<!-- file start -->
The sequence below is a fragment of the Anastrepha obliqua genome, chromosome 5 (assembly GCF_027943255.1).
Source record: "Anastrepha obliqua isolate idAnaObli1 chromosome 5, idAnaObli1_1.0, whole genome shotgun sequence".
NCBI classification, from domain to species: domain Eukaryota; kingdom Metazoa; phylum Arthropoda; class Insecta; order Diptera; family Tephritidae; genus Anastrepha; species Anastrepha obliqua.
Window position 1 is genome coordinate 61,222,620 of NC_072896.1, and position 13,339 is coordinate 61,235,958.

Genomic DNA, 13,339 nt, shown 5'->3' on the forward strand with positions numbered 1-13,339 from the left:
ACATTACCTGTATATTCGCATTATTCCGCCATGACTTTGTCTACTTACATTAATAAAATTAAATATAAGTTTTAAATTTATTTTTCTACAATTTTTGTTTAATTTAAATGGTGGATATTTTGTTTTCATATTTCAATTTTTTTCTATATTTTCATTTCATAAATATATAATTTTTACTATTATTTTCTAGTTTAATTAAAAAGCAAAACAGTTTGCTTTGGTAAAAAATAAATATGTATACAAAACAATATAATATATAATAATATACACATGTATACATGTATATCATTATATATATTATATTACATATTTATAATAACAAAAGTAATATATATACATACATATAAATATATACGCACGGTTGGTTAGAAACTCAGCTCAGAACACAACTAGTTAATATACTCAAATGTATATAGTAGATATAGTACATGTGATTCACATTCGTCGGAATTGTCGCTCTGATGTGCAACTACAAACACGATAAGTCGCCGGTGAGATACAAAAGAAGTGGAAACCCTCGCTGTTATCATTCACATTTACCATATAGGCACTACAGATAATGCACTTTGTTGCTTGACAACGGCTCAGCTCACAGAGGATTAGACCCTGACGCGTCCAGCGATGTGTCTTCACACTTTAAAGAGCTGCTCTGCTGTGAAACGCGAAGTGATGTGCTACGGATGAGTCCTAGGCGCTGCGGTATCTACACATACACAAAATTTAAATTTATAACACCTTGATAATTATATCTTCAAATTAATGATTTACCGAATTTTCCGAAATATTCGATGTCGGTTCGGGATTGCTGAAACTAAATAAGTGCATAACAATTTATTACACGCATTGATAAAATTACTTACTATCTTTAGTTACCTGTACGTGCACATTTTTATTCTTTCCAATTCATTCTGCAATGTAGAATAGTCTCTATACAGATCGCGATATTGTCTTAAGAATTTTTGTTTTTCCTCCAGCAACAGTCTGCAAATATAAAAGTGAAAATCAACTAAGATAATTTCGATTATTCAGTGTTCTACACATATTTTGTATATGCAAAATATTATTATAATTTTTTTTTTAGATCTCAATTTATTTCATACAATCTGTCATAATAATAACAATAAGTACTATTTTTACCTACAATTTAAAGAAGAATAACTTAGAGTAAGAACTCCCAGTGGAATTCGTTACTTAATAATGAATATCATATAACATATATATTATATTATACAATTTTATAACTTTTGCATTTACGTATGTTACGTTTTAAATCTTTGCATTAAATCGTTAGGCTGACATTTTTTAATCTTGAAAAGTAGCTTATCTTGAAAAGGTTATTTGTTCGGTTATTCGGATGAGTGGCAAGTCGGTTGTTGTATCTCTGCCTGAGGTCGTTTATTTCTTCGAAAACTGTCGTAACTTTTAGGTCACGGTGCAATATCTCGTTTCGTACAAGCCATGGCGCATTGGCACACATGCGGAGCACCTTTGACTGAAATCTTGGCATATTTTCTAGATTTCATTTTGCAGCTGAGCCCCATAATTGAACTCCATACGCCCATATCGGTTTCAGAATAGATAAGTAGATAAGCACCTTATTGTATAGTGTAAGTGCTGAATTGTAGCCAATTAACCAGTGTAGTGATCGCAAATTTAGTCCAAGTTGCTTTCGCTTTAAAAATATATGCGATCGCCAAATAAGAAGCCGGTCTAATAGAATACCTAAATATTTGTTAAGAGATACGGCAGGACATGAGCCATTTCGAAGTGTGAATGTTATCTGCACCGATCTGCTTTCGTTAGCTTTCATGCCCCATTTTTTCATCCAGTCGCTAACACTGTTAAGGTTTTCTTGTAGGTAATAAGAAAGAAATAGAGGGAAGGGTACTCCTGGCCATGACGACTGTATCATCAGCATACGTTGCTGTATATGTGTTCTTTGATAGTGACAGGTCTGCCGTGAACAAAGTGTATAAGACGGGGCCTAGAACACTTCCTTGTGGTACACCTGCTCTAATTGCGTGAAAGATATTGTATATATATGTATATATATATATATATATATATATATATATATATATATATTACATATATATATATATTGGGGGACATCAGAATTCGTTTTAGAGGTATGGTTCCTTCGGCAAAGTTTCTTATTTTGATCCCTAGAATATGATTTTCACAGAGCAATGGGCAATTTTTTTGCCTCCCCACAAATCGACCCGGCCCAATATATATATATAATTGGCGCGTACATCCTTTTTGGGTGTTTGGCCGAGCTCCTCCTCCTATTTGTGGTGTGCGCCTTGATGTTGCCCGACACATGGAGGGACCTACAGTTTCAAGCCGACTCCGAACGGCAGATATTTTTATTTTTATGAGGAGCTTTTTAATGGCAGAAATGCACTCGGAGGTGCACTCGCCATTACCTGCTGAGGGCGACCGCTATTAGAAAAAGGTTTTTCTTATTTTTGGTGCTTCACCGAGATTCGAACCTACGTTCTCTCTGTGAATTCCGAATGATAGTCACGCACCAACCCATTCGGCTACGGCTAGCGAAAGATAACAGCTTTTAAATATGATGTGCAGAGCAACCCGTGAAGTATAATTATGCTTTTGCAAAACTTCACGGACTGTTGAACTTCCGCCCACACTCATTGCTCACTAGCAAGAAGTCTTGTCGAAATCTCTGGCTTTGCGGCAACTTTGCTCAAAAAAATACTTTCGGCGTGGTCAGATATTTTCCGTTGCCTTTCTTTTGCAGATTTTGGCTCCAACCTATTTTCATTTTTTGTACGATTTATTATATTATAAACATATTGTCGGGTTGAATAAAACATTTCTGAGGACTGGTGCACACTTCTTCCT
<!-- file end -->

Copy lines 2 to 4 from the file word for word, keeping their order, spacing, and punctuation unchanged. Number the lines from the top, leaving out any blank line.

Source record: "Anastrepha obliqua isolate idAnaObli1 chromosome 5, idAnaObli1_1.0, whole genome shotgun sequence".
NCBI classification, from domain to species: domain Eukaryota; kingdom Metazoa; phylum Arthropoda; class Insecta; order Diptera; family Tephritidae; genus Anastrepha; species Anastrepha obliqua.
Window position 1 is genome coordinate 61,222,620 of NC_072896.1, and position 13,339 is coordinate 61,235,958.